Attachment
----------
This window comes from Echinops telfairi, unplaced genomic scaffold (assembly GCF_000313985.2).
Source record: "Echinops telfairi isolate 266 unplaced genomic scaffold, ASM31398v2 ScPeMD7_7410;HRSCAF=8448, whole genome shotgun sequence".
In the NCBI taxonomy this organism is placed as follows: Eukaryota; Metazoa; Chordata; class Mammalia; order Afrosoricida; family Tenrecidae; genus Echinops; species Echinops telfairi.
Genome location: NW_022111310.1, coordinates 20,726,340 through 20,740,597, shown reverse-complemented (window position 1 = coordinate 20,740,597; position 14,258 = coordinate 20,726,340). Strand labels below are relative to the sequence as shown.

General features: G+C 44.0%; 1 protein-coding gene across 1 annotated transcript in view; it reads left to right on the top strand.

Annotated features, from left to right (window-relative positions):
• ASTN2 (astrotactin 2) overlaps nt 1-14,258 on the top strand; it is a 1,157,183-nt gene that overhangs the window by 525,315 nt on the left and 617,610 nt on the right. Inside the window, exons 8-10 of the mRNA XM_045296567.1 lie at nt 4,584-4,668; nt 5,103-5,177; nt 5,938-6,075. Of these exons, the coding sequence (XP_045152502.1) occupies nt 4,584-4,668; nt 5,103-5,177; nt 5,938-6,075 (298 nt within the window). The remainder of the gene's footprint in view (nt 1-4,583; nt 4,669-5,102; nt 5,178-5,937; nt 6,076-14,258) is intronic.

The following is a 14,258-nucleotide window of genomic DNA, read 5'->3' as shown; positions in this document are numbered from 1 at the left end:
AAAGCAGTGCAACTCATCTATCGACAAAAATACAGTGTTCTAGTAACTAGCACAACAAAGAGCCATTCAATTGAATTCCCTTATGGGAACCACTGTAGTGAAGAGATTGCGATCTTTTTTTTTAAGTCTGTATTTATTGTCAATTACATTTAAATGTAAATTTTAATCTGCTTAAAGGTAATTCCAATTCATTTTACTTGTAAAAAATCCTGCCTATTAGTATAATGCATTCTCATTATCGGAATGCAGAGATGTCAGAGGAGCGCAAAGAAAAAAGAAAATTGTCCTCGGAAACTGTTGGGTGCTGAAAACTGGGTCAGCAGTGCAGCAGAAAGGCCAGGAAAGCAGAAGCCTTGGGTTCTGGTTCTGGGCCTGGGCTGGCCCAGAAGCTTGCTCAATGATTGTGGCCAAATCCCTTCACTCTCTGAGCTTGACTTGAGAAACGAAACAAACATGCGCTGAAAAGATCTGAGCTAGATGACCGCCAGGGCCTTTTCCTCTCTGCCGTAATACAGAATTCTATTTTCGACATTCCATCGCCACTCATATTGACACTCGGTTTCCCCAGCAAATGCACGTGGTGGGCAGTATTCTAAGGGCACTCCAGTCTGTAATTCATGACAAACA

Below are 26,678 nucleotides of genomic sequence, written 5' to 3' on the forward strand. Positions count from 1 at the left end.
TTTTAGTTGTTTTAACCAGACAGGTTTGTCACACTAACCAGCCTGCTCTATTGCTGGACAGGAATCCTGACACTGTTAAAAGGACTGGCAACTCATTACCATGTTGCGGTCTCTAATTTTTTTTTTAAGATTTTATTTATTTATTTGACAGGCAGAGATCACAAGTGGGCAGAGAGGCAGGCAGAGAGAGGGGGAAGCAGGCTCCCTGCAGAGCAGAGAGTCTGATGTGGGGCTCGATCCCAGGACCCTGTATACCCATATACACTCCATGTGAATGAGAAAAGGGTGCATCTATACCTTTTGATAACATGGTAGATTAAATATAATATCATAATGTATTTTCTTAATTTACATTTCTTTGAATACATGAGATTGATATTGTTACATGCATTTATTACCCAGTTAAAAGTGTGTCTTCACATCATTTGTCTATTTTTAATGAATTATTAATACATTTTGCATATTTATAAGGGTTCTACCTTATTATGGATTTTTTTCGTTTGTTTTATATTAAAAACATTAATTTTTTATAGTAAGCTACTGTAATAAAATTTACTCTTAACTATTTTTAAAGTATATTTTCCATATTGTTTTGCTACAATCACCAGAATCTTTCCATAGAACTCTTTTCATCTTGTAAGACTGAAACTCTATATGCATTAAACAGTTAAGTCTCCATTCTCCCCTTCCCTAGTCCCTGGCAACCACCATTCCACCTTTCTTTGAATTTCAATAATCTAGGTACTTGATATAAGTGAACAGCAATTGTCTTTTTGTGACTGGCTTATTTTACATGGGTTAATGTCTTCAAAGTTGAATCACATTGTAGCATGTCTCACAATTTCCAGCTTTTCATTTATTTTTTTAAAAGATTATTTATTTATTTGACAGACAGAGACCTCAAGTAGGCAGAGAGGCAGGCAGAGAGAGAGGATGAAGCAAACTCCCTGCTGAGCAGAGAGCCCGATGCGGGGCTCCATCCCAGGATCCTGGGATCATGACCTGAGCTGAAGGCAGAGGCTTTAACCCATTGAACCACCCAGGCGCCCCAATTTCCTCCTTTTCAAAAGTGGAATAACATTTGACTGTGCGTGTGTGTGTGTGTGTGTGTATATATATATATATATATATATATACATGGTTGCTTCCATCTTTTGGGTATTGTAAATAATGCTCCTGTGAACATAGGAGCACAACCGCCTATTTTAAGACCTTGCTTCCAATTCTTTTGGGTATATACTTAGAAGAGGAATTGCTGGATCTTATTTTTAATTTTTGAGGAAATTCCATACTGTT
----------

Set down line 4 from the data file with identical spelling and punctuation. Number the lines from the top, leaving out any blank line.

Genome location: NW_022111310.1, coordinates 20,726,340 through 20,740,597, shown reverse-complemented (window position 1 = coordinate 20,740,597; position 14,258 = coordinate 20,726,340). Strand labels below are relative to the sequence as shown.